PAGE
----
June’s plant of the month is something delicious and quite prolific right now if you live in warmer climates and even in England; I’m talking about strawberries!
Strawberries are one of those fruits which are incredibly easy to grow and grow well in containers; we’re growing them in hanging baskets in the front of our house currently.
Strawberries are of the Rosaceae family which includes edible fruits such as apples and pears, raspberries and even almonds. The family also includes ornamental shrubs or trees including rowan (mountain ash), roses, alchemilla (Lady’s Mantle) and hawthorn (May tree).
There are many different varieties of strawberries which are available to grow and each with a slightly different flavor.
The easiest way to grow strawberries is to purchase plants from a nursery and plant them up. Established plants will form runners which are rooting nodes on long stems that form during and after cropping. These can be pegged to the ground or soil in a container to root then the stem to the main plant cut and the new strawberry lifted and transplanted propagate new plants. Strawberries spread easily and quickly once established due to the runners forming and rooting where ever they please if left unchecked and do not form as many fruits.
Strawberries grow well in clay soils and love compost or manure being applied in winter or after they have finished cropping. Strawberries will tolerate light shade and full sun.
The usual spacing for planting in the ground is 18 in x 18 in (45 cm), strawberries should not have their crown below the soil level so only plant shallow holes. If planting in August, a good harvest is likely in the following year. If you plant later in the year (after picking up plants at the nursery for an end of season discount), then you are likely to get a smaller crop the following year. Frosts tend to kill off the flowers on strawberry plants so either cover them with frost protection fleece if you want an early crop. If you don’t have any frost fleece, then the plant will form more flowers later when the weather forms up.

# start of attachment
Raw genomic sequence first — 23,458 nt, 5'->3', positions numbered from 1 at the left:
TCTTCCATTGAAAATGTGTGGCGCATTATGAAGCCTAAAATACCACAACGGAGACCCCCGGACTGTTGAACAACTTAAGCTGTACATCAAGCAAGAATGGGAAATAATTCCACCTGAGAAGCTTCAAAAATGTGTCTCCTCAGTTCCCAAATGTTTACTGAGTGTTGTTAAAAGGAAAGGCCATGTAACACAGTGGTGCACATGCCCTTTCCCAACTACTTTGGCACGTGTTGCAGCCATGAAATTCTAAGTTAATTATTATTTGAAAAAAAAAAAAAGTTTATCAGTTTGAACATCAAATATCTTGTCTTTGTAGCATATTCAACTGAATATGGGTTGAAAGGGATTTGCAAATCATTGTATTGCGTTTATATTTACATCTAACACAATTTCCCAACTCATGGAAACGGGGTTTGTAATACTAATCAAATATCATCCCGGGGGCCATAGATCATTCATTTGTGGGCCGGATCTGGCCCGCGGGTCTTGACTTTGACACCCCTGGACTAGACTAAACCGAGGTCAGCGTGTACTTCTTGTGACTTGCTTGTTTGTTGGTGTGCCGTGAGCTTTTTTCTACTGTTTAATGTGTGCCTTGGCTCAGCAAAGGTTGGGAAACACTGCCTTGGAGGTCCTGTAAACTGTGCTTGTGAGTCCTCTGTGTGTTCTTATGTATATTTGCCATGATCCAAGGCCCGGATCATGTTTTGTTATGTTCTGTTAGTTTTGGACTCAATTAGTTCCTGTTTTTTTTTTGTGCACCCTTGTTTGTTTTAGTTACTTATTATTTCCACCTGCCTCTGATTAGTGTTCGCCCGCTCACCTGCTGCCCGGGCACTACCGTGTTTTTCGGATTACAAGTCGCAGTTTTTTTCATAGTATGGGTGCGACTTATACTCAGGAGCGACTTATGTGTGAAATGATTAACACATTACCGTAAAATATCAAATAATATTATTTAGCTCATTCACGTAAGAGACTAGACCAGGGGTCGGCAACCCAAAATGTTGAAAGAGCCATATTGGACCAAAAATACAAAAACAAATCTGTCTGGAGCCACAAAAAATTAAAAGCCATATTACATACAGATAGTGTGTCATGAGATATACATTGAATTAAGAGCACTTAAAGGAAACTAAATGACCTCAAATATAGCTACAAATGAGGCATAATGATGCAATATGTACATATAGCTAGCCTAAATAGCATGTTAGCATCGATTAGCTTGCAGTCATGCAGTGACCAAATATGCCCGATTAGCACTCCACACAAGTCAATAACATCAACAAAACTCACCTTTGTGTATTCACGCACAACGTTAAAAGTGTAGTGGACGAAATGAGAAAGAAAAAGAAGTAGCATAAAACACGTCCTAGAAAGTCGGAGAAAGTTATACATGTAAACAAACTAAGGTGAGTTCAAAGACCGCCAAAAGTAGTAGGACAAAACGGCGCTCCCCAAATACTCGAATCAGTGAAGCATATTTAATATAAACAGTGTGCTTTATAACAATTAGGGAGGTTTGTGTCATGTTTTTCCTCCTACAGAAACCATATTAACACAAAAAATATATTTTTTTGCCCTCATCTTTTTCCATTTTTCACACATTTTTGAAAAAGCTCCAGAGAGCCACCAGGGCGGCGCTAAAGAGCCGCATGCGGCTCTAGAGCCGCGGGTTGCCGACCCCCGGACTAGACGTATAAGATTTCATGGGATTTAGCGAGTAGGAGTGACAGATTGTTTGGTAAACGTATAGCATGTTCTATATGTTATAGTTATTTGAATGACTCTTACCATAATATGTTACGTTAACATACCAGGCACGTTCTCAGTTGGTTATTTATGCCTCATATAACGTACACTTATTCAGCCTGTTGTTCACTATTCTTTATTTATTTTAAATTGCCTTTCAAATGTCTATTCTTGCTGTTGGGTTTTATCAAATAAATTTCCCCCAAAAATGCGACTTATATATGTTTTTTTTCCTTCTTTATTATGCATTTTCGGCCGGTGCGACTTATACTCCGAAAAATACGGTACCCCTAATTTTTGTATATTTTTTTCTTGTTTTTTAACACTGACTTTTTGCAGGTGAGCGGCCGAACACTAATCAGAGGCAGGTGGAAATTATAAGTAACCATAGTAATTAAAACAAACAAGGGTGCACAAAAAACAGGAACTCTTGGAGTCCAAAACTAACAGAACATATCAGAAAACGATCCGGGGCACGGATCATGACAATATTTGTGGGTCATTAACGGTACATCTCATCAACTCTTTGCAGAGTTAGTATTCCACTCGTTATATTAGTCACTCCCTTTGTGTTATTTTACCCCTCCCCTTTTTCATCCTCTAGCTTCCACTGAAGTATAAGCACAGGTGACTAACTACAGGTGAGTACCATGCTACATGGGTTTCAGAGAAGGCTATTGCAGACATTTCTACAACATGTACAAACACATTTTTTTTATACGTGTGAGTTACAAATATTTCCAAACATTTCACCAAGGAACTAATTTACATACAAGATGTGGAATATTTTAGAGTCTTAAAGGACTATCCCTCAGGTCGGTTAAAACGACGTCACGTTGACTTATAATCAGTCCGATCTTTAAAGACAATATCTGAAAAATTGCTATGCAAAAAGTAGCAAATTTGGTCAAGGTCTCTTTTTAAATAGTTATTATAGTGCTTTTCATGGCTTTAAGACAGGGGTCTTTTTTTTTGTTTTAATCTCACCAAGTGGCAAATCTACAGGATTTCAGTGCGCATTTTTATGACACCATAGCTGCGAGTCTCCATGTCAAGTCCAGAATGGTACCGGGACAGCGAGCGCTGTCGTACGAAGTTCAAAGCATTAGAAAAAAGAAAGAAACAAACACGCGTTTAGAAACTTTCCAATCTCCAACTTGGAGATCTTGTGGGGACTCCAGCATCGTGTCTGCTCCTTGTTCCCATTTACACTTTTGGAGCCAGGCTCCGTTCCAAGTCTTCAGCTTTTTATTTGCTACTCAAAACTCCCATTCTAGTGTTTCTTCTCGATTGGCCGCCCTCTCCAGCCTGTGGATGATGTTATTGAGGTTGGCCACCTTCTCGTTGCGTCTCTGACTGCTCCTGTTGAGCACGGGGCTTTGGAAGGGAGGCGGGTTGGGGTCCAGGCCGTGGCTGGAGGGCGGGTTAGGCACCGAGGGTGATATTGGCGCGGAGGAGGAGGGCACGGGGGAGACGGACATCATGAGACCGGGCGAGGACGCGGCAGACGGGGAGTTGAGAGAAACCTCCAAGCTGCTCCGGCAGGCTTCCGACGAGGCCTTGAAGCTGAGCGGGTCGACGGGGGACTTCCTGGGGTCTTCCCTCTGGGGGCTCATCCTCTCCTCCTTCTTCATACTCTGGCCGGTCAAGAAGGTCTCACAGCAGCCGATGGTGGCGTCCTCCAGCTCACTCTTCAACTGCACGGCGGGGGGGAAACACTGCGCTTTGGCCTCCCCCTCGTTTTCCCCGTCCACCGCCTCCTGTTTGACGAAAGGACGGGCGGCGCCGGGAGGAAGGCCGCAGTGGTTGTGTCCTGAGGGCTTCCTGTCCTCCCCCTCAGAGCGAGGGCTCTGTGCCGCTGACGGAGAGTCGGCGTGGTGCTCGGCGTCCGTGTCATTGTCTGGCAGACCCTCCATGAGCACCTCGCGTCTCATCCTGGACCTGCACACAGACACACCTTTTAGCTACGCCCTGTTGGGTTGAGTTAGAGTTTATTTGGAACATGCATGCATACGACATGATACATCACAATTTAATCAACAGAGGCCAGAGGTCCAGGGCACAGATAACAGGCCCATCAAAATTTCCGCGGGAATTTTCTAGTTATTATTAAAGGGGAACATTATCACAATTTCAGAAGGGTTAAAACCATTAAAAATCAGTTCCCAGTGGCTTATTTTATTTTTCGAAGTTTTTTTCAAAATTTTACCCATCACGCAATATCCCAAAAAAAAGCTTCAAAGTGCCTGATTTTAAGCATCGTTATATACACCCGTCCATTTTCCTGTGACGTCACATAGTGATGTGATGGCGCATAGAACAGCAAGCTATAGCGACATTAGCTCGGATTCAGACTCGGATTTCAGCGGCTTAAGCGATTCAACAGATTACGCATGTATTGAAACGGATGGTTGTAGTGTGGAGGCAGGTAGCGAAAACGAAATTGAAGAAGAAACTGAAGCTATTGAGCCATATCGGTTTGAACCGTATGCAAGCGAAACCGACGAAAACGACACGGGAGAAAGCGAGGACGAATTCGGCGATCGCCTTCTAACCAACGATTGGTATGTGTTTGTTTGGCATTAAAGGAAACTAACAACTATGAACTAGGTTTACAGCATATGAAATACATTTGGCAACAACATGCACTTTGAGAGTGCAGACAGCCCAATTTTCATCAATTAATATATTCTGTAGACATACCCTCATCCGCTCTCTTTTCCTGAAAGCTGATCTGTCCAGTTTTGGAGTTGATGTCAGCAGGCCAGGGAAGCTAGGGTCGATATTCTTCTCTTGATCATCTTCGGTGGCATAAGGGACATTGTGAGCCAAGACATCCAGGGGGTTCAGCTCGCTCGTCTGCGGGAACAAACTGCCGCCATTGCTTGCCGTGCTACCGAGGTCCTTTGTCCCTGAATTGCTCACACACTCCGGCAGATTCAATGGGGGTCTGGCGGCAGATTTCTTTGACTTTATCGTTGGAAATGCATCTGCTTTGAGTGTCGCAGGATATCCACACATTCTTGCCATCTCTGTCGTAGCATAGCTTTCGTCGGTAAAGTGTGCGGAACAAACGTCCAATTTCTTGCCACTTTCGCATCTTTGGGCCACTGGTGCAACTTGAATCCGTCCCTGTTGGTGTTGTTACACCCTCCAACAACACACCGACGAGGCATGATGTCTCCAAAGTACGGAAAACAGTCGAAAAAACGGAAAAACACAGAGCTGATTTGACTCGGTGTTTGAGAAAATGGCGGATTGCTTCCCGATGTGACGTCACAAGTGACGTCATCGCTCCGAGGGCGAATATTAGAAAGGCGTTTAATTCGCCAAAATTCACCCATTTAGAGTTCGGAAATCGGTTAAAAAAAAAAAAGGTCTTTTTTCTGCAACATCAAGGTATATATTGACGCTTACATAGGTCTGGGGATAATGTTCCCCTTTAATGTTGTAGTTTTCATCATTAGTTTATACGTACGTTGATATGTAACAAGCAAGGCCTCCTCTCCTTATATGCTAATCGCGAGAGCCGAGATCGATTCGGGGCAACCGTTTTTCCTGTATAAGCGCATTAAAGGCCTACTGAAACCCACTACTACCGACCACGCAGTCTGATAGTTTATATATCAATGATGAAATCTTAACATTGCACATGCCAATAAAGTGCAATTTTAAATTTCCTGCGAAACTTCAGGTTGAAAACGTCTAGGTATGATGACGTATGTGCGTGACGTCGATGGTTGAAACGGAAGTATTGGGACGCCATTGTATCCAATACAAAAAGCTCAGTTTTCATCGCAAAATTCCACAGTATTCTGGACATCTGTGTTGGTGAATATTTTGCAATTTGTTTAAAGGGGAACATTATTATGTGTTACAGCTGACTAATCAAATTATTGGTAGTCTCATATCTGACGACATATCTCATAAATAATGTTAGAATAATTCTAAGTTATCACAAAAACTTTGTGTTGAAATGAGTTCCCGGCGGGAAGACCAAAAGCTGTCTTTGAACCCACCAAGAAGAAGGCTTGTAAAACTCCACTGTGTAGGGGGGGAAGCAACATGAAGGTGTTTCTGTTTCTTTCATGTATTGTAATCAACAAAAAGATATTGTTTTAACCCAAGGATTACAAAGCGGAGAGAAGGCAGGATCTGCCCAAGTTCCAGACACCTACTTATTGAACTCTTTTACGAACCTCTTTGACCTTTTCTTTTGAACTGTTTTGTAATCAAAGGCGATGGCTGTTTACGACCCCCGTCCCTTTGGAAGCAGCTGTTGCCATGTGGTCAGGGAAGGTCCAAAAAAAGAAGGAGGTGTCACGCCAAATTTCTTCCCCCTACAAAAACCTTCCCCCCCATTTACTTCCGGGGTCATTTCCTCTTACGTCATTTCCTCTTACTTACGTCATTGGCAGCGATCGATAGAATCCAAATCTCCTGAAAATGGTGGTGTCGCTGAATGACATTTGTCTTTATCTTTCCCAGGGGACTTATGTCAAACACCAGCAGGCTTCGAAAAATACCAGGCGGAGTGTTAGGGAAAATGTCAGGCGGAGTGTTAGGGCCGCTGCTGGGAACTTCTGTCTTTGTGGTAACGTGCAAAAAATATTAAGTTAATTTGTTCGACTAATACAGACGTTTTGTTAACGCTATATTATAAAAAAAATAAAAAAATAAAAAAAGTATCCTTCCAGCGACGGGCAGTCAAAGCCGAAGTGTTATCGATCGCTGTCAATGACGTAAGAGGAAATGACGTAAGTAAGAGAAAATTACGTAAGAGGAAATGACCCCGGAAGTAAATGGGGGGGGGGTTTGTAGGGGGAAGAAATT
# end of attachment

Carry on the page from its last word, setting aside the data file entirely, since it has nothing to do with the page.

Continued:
Planting is usually done through a mulch (straw was the traditional mulching medium) which keeps the fruit clean and keeps the soil moist. If planting in the ground, be sure to cut off any runners which form. Once fruiting has finished, cut the foliage back to just above the crown to keep pests such as slugs in check and to reduce the runners. An established strawberry patch should have the plants removed after five years and placed in a new patch.
The typical cropping and harvest period of strawberries is about three weeks and birds will often try to take the strawberries before you do, cover the crop with netting to reduce birds getting your bounty. Other common problems with growing strawberries include powdery mildew, aphids, botrytis or grey mold and rot.
Growing in containers opens many possibilities to the innovative gardener; I’ve seen strawberries grown in traditional terracotta strawberry planters, barrels, wellington boots and even upturned large soda pop bottles which are hung upside down with the strawberry plant growing through the mouth of the bottle. Growing in hanging baskets keeps the fruits off the ground, prevents runners from spreading and allows the fruits to hang temptingly down the side. The containers will need new compost and plants after two years to keep them healthy and productive. They benefit from a good feed but don’t over do the nitrogen which leafs to soft plants which are open for disease.